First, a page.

Figure 3
  9. Tax cuts but no explanation of how to pay for them.  The budget conference agreement repeals health reform, including its roughly $1 trillion of revenue increases over ten years, but assumes the same amount of total federal revenues each year as if these revenue-raising provisions remained in effect.  Either the budget overstates revenues and understates deficits by about $1 trillion or it assumes offsetting tax increases that are never explained and that appear to have virtually no support among the Republican congressional majority.

  10. Misguided focus on balancing the budget by 2025. Enshrining budget balance as the preeminent policy goal is neither necessary nor appropriate.[7]  As Alice Rivlin, a former director of both the CBO and the Office of Management and Budget, has said: “There’s nothing magic about exact balance. . . .  The really important thing is to keep the debt from growing faster than the economy.”  Pursuing a balanced budget within ten years becomes especially damaging when combined with the budget's no-new-revenue stricture.  The nation would be better served if policymakers put the budget on a sustainable path while encouraging full employment and a broader sharing of the benefits of economic growth.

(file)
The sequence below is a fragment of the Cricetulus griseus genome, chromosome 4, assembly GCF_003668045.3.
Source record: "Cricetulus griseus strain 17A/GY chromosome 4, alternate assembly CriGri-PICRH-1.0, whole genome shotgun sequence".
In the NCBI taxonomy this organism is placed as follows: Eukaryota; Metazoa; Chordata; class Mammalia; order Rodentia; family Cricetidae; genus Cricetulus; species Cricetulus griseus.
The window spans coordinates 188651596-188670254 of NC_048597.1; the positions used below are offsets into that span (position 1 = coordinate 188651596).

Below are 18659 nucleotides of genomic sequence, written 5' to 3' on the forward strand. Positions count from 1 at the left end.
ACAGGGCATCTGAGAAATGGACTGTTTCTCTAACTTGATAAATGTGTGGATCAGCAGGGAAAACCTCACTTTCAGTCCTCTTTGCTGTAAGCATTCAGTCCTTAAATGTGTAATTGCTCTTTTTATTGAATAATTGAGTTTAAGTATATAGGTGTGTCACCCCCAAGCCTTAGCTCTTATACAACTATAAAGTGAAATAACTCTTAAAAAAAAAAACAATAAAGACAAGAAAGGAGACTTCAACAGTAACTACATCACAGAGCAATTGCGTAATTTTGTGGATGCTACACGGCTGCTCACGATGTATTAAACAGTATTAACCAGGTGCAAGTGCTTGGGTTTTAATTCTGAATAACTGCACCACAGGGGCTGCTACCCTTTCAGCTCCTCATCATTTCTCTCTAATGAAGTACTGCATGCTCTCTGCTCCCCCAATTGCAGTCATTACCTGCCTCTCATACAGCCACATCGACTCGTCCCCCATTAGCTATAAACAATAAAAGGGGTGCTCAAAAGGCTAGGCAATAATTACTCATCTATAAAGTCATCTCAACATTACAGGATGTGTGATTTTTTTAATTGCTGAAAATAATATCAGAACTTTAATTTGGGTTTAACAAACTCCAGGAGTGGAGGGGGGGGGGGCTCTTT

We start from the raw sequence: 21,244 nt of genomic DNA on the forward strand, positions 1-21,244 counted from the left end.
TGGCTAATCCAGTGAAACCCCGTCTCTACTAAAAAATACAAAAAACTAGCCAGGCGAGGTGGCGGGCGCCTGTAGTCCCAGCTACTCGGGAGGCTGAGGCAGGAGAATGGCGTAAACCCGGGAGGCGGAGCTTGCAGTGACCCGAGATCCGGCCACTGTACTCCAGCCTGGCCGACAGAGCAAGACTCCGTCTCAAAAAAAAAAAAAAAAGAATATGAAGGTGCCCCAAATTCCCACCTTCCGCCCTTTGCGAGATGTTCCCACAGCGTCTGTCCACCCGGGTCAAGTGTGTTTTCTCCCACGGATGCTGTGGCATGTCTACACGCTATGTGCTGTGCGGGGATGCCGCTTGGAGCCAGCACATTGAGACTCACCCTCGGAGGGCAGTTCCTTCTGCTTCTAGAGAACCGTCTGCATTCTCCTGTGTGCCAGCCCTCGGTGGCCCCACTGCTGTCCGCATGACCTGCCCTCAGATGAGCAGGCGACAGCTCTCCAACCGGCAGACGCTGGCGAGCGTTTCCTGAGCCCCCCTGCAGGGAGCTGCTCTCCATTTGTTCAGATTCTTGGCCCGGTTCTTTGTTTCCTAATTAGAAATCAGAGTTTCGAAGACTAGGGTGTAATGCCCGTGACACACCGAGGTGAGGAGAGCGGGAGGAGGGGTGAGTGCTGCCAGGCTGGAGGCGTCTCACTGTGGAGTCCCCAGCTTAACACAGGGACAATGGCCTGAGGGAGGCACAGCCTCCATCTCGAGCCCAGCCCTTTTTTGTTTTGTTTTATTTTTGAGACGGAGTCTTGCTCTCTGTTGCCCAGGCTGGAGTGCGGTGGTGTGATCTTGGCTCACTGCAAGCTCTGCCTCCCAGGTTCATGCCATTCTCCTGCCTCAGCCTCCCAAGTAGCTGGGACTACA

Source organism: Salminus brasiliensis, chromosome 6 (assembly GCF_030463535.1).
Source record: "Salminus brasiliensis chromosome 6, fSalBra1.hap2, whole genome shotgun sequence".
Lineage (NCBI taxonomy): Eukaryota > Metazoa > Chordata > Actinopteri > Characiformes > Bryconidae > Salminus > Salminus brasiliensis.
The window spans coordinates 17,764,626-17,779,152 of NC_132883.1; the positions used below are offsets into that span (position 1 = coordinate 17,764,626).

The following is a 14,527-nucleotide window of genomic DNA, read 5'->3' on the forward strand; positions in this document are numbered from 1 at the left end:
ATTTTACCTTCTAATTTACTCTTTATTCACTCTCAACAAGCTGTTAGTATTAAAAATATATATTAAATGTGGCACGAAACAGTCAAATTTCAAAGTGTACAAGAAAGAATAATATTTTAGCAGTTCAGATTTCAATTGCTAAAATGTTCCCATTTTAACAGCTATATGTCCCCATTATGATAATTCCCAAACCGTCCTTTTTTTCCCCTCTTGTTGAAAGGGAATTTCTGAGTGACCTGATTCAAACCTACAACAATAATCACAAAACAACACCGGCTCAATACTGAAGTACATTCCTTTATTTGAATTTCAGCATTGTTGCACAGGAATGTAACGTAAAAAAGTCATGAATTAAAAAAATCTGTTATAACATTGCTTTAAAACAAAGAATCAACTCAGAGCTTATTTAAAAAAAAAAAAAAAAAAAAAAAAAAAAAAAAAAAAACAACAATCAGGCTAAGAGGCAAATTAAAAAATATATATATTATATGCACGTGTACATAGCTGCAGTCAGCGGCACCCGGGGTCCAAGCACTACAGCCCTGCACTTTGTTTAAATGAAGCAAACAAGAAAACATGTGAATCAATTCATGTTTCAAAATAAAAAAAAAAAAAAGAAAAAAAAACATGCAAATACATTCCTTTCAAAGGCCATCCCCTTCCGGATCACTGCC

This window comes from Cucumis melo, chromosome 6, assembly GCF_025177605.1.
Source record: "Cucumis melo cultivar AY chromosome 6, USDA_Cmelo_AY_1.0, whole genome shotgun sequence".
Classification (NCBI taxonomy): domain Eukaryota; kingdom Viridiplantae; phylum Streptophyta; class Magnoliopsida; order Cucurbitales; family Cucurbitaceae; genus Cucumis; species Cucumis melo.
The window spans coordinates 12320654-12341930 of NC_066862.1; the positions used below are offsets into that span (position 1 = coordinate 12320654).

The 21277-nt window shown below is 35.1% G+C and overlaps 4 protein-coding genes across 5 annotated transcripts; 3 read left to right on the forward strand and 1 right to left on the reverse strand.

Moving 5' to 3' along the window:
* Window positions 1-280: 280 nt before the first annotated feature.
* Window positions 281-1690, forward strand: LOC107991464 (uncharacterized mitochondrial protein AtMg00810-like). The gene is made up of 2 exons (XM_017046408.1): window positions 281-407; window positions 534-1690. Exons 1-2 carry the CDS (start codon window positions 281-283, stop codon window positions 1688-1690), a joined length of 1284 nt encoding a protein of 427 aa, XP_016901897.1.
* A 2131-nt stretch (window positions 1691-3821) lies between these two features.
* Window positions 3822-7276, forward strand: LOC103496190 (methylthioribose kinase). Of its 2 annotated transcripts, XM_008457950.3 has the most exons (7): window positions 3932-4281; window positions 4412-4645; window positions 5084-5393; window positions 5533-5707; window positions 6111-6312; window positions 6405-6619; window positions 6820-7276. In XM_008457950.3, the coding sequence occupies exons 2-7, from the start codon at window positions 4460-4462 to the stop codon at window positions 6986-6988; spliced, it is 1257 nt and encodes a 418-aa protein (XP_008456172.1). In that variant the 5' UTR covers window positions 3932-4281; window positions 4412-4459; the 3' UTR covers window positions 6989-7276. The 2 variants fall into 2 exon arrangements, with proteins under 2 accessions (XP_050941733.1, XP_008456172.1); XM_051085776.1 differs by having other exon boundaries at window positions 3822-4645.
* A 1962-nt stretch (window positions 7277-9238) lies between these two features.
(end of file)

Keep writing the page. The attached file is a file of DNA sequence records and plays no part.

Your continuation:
End Notes

[1] A congressional budget resolution is not a law, and therefore by itself does not change any funding levels or statutory language affecting expenditures and revenues.  Rather, a budget resolution is a blueprint, and its proposed policy changes can be implemented only if Congress and the President subsequently enact legislation embodying those changes.